Operetta Research Center
7 June, 2021
With a delay of almost five months, the new production of Johann Strauss’ Der “Zigeuner“baron [sic] finally premiered at Komische Oper Berlin. It’s a staging by Tobias Kratzer that comes with a long manifest on the company’s homepage, explaining why they chose to stick with a title that includes the hotly debated Z-word. And Mr. Kratzer himself has given various interviews explaining how the new title-with-quotation-marks is supposed to send a signal to the outside world that the creative team has thought intensely about the historic original title and isn’t using it without critical reflection.
For those unfamiliar with the debate: because the peoples labeled as “Zigeuner” were persecuted and killed by the Nazis, for racist reasons, many Social Justice activists today demand that the Z-word should not be used anymore, comparable to the banning of the N-word in English. According to this logic, any usage of the term “Zigeuner” is demeaning and stigmatizing. Strangely, the same logic is not applied to other groups that were stigmatized and killed by the Nazis, such as the Jews or the homosexuals. The respective naming of these groups has not ever been challenged; and the fact that various members of the Sinti and Roma community actually want to continue using the Z-word doesn’t make the discussion any easier. (For an extensive interview on the topic with conductor Florian Ziemen, click here.)
With that said: It’s always good to know that a director has thought intensively about the show he (or she) is about to put on. In the aforementioned interviews Mr. Kratzer has spoken eloquently about Der Zigeunerbaron and pointed out many things that have made the piece so successful since 1885 and still interesting in 2021.
Sadly, you see very little of what’s interesting about the story in this abridged version with runs just under two hours without intermission. On the mostly empty stage – which has the historic arcs of the Komische Oper staircase as a backdrop, behind which the orchestra is placed – we see a typical in-house cast of opera singers trying to deliver what might best be described as a Brechtian staging, filled with various V-effects. The problem is: to pull that off you need performers who can really act, who are not just delivering typical opera singer movements. Which makes this whole “concept” implode very quickly, actually right in the opening scene where you see Dominik Köninger as Count Homonay hovering near an old gramophone (eating a “Zigeunerschnitzel”), listening to the Strauss music via that gramophone, but then again hearing the music live from the background. It never makes full sense. And it becomes very tiring very soon.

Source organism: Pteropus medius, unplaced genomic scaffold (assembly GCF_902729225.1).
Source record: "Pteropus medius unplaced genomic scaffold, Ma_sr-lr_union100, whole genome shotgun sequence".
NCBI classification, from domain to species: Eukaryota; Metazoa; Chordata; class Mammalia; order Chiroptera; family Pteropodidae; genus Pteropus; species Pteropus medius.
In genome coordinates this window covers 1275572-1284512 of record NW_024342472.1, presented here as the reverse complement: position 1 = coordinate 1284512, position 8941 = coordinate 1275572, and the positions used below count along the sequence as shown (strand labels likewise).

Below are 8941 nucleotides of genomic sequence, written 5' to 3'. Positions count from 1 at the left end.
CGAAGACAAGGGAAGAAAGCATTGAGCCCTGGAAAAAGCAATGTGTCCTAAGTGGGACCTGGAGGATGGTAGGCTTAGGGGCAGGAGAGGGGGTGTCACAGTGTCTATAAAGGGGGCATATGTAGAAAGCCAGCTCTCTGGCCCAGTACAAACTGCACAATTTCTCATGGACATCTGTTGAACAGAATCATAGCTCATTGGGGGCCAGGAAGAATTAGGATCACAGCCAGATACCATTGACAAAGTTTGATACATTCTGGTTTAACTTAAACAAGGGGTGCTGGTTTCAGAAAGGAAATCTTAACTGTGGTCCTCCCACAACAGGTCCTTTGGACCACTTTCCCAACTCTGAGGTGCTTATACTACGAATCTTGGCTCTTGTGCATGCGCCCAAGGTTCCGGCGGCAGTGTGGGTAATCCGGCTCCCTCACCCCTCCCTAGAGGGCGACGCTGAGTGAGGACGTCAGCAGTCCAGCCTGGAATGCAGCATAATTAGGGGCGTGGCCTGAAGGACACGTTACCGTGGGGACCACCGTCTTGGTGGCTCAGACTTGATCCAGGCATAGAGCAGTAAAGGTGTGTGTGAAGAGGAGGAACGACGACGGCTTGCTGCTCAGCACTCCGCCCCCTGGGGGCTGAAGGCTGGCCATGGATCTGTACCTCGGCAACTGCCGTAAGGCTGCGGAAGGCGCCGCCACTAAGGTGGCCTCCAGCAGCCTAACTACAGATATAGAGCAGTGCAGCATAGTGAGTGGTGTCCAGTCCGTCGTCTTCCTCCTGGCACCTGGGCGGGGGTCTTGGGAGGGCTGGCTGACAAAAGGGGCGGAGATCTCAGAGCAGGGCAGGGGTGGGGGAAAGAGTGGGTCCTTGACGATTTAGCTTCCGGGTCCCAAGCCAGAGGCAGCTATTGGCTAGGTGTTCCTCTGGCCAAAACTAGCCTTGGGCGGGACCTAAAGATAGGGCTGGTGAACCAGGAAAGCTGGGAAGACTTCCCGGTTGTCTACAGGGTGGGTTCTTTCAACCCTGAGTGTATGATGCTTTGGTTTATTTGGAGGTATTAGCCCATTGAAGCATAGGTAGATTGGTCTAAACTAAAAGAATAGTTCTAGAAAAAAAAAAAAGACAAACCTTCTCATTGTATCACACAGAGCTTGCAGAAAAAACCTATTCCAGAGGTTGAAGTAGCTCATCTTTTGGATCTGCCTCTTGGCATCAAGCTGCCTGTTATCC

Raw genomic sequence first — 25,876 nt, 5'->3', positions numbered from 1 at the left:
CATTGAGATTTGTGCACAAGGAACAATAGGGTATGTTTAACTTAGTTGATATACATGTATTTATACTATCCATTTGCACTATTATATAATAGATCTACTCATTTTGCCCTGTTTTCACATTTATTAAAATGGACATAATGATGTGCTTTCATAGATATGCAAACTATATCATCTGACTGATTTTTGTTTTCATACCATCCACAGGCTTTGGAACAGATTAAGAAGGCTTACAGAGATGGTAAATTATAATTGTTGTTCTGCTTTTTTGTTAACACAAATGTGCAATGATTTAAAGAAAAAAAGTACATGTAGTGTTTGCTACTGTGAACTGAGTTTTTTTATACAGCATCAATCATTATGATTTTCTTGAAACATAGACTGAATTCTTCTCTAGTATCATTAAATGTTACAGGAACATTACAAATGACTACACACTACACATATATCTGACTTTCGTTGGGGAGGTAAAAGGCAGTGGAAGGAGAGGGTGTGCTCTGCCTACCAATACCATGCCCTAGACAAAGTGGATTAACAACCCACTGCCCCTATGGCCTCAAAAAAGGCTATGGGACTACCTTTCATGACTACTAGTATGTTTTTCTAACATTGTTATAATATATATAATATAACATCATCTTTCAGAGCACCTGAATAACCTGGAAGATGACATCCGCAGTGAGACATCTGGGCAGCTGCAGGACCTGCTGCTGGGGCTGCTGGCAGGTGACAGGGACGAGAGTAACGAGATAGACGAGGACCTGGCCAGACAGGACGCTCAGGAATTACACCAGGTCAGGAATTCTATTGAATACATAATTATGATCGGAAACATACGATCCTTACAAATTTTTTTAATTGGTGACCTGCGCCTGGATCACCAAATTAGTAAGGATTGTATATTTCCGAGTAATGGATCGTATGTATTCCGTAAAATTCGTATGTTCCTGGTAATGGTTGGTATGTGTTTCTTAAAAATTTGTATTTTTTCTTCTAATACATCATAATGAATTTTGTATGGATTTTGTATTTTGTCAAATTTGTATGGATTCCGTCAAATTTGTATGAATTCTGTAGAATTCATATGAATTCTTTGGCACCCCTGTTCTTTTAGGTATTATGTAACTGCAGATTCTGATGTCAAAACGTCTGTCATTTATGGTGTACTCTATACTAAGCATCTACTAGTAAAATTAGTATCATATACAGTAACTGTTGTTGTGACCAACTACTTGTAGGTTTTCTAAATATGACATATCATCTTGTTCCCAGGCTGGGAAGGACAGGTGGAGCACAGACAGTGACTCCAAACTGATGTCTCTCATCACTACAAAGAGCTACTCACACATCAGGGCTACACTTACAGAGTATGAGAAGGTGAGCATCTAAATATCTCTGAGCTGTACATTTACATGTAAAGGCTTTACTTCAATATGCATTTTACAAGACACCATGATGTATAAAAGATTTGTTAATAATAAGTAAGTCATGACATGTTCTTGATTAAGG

Even the great hit “Ja das Schreiben und das Lesen” is offered as an advertising film clip in which we see Kálmán Zsupan (sung by Philipp Meierhöfer) as the enterprising pork meat manufacturer. It’s an amusing idea to turn that song into a film (with pre-recorded music), but it doesn’t take flight.
One of the main reasons the entire evening stays frustratingly glued to the ground is that conductor Stefan Soltesz presents a reading of the famous score that is really untouched by anything that has happened in recent years in terms of a new approach to the genre operetta – most importantly at Komische Oper itself. The Soltesz interpretation could just as easily have been performed, like this, in the 1980s in any provincial opera house. And that sort of kills any innovative ideas Mr. Kratzer might have had with regard to the piece.